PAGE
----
Your headlights are on
February 11, 2008 7:58 AM   Subscribe

Why was the U.S. so late in dropping incandescent sealed beam headlights on cars in favor of composite headlights (which feature separate bulb and lens).

This always bothered me because in the 70s and 80s European market cars looked so much cooler/more modern than U.S. cars. When those cars were imported here, they had to revert to sealed beams until late 1980s...turning this into this.
posted by punkfloyd to Grab Bag (8 answers total) 2 users marked this as a favorite
 
One reason was that the DOT/NHTSA was reluctant to approve composites until it was convinced that they could be properly aimed.
posted by TedW at 8:26 AM on February 11, 2008


Great question. I've always been interested in learning more about this change. This was a statutory issue, and the best answer I can gave you is that the wheels of legislative change take a long time to turn. For information on the process, take a look at this wikipedia entry:

Automakers faced an inherent conflict between NHTSA's stringent headlight legislation, which froze U.S. headlight technology in 1940, and the Corporate Average Fuel Economy standard, which effectively mandated that automakers develop ways to improve the ability of the car to cleave the air. As a result, in the early 1980s, automakers lobbied for a modification of the mandate for fixed shape sealed-beam headlamps.

NHTSA adopted Ford's proposal for low-cost aerodynamic headlamps with polycarbonate lenses and transverse-filament bulbs.

posted by thejoshu at 8:27 AM on February 11, 2008


To add a little: this was discussed frequently in car magazines of the era, usually as an example of US bureaucratic bungling. If you can find some back issues you may find something about it.
posted by TedW at 8:31 AM on February 11, 2008


turning this into this.

Rover SD1, oh boy. Such a fine concept and so very poorly executed. My dad had a couple of them. I have never seen the US import version with those awful headlights - I wonder if North American sales reached 4 digits.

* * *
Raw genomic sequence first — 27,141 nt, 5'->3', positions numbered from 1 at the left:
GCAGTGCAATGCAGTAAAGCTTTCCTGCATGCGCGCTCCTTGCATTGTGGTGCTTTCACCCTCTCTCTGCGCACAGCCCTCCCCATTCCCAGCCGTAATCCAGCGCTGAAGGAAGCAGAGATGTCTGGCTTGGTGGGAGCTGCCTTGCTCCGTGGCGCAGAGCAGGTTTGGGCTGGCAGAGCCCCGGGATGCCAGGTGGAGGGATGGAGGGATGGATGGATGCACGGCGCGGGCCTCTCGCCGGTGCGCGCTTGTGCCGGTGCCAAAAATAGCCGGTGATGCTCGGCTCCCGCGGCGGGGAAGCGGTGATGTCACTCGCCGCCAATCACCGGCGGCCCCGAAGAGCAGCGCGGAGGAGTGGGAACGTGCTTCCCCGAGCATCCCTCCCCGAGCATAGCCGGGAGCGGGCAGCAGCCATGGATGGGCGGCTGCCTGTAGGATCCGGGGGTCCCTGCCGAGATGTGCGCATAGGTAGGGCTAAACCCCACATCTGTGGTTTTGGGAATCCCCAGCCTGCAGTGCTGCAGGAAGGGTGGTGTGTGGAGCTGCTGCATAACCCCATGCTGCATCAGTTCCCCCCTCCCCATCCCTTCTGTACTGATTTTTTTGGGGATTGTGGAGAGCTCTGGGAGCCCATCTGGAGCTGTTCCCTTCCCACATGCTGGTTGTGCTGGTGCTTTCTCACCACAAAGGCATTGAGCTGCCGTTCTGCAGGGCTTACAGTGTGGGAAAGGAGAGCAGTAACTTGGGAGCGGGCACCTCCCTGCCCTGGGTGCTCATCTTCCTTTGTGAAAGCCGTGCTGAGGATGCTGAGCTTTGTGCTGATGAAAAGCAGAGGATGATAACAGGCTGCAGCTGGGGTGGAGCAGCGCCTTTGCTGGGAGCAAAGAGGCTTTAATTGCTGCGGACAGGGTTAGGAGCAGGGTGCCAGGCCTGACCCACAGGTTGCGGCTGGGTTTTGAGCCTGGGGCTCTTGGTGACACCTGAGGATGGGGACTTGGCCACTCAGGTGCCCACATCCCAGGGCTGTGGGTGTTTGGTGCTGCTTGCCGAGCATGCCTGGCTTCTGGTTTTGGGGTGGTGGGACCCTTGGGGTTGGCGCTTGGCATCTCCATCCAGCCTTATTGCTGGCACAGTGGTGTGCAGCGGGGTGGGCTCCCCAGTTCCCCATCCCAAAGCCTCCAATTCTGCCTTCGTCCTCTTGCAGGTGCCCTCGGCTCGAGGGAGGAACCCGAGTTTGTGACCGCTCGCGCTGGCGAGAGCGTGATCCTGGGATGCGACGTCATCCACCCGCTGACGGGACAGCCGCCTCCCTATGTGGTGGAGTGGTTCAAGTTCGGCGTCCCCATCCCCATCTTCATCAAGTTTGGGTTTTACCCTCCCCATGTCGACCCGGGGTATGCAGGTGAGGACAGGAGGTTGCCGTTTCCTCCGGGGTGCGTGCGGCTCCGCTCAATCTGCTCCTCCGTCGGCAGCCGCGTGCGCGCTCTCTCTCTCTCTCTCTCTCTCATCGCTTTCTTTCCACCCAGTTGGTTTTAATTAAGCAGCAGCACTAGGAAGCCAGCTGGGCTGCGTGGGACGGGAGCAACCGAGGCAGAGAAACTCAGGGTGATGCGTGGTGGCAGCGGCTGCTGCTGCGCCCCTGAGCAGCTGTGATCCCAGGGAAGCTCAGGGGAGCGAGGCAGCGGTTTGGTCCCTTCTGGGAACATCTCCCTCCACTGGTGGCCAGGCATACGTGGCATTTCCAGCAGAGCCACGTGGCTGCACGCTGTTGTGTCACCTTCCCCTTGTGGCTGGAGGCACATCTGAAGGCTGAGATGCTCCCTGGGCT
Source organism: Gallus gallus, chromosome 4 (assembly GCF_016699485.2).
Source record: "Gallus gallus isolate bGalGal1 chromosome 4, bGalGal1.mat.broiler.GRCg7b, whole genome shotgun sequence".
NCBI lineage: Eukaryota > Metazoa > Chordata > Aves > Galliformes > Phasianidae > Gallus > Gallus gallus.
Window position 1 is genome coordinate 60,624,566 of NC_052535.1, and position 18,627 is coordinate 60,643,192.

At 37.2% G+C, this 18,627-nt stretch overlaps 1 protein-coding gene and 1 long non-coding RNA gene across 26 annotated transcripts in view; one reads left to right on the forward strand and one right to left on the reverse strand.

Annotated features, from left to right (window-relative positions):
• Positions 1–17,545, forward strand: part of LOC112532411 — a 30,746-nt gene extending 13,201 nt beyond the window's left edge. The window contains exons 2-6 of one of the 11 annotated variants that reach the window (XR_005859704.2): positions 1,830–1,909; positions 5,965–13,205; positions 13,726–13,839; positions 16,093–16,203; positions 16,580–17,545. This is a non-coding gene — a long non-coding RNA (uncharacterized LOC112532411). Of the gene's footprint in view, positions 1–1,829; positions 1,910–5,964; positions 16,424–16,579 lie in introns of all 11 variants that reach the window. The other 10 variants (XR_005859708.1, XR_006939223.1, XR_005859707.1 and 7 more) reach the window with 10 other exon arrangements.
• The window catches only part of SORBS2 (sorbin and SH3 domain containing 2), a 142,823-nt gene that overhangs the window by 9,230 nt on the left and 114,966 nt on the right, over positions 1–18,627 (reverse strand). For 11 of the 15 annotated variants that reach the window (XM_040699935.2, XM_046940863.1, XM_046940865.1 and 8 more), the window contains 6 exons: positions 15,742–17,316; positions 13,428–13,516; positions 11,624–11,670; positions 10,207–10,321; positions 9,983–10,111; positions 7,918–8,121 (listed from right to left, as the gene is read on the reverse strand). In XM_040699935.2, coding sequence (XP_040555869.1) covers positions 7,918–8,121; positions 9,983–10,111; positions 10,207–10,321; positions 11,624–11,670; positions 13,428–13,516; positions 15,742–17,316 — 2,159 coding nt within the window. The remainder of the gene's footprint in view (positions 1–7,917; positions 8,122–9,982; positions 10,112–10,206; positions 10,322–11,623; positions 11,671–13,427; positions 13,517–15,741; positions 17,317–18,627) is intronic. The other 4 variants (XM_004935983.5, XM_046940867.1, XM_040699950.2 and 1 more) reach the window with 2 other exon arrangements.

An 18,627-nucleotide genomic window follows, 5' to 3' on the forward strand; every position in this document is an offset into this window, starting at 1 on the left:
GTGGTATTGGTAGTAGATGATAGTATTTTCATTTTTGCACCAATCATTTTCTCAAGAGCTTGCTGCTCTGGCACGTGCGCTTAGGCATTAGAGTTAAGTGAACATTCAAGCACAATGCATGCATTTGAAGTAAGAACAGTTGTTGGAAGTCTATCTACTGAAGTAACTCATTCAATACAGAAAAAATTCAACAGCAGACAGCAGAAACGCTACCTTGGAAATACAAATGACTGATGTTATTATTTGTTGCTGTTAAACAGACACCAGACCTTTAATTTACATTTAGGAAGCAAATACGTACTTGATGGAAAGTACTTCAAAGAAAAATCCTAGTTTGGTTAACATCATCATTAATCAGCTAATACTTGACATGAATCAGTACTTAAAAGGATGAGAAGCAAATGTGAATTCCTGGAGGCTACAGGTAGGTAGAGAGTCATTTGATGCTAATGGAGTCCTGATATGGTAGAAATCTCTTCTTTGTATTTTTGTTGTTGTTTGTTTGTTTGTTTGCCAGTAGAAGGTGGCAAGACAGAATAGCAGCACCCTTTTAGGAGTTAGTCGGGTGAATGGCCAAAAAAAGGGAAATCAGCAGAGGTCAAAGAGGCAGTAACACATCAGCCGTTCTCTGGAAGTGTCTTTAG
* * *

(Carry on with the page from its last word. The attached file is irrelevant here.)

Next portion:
posted by Dan Brilliant at 8:45 AM on February 11, 2008


On what TedW said: ISTR a lengthy article in Car and Driver back in the day suggesting one bureaucratic impediment was the NHTSA's advisory board for headlight standards was largely composed of headlamp manufacturers.
posted by Opposite George at 8:55 AM on February 11, 2008


@ Dan Brilliant: I think they were sold in the U.S in 1980 only. They might have sold 1,000.

@ thejoshu: The role of Ford here makes sense as the switch seemed to coincide with the introduction of the Taurus around 1986.
posted by punkfloyd at 8:55 AM on February 11, 2008


A lot of product laws in this country are not related to the merits of the products themselves. When I was a kid it was illegal to sell Coors Beer in Oregon.

Well, actually, it was illegal to sell beer which was not pasteurized, but Coors was the only one. Coors used a cold filtration process which achieved the same end, so there was no difference in product safety. BUT... Coors was non-union, and it was union money that convinced the legislature to make that law, as a way of applying pressure to the company to accept unions (mainly the Teamsters IIRC).

When I was a kid, it was against the law for restaurants to serve margarine. They had to serve butter. Not that there was any good reason for that, but the dairy industry did a lot of lobbying.

Rent Seeking has a long and inglorious history in this country, as does protectionism. In this case, the problem was that the companies that made sealed-beam headlights were different than those that made quartz halogen headlights, and they were using their lobbying money to keep halogen headlights from becoming the norm -- because they were better, and it was obvious that if they were legalized then the sealed beam headlight would go the way of the Dodo.
posted by Steven C. Den Beste at 9:50 AM on February 11, 2008


The sealed-beam law came about at first because headlight reflectors of the day would oxidize, reducing the light output - and the DOT (IIRC) deciced that a better way existed (a positive environmental seal to prevent the oxidization in the first place). Reflector technology improved but it took the Cibie BOBI lights - which had a sealed reflector -and- a QH bulb - to convince the DOT that a few alternatives were reasonable. IIRC the BOBI lights were available in the rectangular form factor too.

QH bulbs require an environment that isn't a good vacuum and is hot, in order to keep the halogen cycle going. That's fundamentally incompatible with a sealed beam. Improvements in reflector technology and the benefits of QH were together too much of a benefit and once it was obvious, the NHTSA reluctantly gave ground.
posted by jet_silver at 12:33 PM on February 11, 2008


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